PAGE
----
MORE young people are being attracted to a life in agricultural related industries, according to statistics released by the Australian Bureau of Agricultural and Resource Economics Sciences (ABARES).
The figures show the proportion of under 35-year-olds working in agriculture had risen to 24 per cent and of those young people, 30pc were women.
The Nationals WA agriculture spokesman Colin de Grussa said the future of the industry was bright, with the statistics revealing a positive trend, reflecting the progressive direction it was taking.
“Agriculture has historically been a male-dominated industry, but these statistics prove things are changing,” Mr de Grussa said.
“The report identifies an emerging trend of an increasing proportion of women and young people working in agriculture and demonstrates how the agricultural workforce is evolving.”
The report also found that 11pc of the agricultural workforce was from culturally and linguistically diverse backgrounds, there were more than 87,000 farming families, 82pc of the agricultural workforce lived in regional areas and 73pc of the workforce were employed full-time.
- Lots to like about lupins
- Alice Mabin bridges country-city divide by sharing stories from region's growers
Mr de Grussa said the report and statistics provided government and industry with the information to help them prepare for a skilled and sustainable workforce.
“My role as a representative of regional WA is to help foster and promote a strong and vibrant agricultural industry,” Mr de Grussa said.
“This data provides evidence of an exciting and productive future for our wonderful agricultural sector.”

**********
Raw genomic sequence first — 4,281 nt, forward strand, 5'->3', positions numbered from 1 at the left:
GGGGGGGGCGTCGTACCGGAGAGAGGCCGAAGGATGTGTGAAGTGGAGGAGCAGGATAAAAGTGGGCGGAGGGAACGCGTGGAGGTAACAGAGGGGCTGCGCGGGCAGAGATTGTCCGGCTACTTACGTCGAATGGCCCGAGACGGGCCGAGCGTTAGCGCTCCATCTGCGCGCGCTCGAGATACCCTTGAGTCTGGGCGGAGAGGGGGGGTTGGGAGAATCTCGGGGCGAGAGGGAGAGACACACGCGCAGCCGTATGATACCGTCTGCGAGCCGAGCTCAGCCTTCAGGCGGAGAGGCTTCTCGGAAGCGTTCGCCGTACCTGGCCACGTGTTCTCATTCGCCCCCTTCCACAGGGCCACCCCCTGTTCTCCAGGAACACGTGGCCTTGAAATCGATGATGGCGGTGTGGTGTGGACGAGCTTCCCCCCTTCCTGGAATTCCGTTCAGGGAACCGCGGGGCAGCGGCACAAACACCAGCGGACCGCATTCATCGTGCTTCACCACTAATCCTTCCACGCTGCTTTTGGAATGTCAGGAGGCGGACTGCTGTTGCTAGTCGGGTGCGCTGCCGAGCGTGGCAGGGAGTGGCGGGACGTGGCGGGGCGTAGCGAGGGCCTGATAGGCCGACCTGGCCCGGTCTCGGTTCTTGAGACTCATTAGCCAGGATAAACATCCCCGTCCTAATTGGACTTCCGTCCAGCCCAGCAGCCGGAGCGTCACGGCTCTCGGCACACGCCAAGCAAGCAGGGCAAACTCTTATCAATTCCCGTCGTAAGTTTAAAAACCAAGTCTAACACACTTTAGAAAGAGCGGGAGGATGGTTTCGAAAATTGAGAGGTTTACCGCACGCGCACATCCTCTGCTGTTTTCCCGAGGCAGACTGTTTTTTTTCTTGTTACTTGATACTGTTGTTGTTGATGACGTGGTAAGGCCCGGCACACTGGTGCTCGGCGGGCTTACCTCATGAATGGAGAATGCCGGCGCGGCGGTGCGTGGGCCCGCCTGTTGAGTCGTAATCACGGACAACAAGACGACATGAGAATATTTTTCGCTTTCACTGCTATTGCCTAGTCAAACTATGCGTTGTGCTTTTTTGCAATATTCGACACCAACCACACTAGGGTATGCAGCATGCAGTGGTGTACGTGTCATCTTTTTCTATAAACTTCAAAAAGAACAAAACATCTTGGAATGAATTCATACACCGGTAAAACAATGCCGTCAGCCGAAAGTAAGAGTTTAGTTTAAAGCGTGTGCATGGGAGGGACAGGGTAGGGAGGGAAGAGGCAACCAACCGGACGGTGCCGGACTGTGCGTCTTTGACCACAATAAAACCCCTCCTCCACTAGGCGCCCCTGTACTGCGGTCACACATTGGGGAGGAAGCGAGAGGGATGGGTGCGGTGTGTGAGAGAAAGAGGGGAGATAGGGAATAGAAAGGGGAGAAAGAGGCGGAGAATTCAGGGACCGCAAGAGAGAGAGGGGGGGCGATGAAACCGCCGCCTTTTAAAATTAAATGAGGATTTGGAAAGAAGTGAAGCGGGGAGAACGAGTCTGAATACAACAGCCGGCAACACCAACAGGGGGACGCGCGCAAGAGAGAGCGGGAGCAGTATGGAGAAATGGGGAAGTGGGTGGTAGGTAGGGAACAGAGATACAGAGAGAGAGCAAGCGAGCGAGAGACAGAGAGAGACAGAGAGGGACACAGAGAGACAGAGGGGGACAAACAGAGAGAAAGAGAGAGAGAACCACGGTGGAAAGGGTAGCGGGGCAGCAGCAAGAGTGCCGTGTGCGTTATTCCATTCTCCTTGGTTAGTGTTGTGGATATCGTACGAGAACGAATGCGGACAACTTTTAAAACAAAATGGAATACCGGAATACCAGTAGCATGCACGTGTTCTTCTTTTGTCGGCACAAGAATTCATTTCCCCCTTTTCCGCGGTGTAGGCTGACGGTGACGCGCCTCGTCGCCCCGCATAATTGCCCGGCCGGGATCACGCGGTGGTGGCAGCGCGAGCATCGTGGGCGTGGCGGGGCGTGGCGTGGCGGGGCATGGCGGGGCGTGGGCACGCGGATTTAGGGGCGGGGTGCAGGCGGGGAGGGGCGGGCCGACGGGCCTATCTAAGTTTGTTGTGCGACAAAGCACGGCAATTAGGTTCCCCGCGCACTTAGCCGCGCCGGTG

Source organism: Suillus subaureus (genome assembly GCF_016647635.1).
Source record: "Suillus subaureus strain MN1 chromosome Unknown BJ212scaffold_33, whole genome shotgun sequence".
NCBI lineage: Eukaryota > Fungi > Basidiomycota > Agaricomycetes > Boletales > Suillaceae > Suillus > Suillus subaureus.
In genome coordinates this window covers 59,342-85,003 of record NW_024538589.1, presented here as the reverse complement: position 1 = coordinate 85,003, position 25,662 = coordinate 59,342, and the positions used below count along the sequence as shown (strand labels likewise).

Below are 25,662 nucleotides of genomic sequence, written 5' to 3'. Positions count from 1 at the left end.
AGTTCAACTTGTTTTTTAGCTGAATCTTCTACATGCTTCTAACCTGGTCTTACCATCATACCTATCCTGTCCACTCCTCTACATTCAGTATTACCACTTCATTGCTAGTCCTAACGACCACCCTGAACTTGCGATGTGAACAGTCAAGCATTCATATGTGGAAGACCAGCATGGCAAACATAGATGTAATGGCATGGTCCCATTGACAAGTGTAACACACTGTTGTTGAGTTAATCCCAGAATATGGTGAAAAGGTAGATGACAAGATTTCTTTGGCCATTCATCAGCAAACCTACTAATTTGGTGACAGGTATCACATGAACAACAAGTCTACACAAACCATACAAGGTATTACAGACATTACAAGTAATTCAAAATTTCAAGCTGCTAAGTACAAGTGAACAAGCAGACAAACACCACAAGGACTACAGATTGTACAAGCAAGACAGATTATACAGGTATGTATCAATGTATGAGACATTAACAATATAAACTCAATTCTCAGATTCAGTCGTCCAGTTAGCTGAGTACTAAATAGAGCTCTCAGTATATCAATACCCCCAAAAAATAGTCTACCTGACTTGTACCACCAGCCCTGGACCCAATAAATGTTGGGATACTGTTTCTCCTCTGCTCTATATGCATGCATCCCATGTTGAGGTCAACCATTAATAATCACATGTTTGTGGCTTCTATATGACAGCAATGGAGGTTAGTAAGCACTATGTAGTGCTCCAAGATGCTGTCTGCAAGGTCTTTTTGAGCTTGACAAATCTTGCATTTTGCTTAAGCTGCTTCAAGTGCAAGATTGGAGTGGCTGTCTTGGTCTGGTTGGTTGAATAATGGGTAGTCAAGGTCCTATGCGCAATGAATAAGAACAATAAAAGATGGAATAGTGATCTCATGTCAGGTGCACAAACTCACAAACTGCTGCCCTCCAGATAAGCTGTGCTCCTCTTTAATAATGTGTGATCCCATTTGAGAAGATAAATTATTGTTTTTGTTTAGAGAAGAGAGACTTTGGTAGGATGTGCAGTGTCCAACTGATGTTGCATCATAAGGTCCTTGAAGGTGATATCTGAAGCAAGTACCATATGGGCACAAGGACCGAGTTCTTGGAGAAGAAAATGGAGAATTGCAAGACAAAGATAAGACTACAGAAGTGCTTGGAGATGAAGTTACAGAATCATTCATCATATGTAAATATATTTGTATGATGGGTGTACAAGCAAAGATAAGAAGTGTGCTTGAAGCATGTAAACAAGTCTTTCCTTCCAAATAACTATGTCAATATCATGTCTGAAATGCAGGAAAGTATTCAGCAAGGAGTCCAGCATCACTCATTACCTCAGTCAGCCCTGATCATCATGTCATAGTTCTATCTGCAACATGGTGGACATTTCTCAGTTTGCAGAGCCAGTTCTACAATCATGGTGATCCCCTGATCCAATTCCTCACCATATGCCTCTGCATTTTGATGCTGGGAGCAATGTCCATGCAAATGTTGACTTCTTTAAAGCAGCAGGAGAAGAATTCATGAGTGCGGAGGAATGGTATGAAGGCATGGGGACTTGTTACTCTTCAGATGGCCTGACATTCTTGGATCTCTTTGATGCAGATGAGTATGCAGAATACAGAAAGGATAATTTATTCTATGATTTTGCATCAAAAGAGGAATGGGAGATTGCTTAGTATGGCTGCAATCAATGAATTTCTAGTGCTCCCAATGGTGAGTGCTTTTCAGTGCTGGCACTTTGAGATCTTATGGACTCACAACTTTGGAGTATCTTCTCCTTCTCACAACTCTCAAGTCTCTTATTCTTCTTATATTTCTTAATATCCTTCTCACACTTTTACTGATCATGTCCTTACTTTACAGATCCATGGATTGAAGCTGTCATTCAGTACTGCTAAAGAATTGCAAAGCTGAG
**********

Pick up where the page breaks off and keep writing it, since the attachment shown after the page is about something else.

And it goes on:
WA Agriculture and Food Minister Alannah MacTiernan said the figures reflected what was being seen on the ground: “more women taking a leading role on the farm and more young people being inspired by agriculture”.
“Women have always been the cornerstone of rural WA and now rural women are stepping up to become the real drivers of change in our regional communities and in the agricultural industries,” Ms MacTiernan said.
“The rise in young people involved in agriculture is a positive sign for the future of the industry.
“WA producers are facing challenges in the drying climate and increased international competition and we need the energy and enthusiasm of the generation of digital natives focused on driving the best outcomes for agriculture.”
WAFarmers acting chief executive officer Trevor Whittington said the hidden story in the latest statistics was the diversity of high-paying technical and science based jobs that were attracting young men and women to the industry.
“From animal production scientists to electronic technicians capable of fixing today’s farm machinery, agriculture is attracting a diverse range of people into exciting new careers.”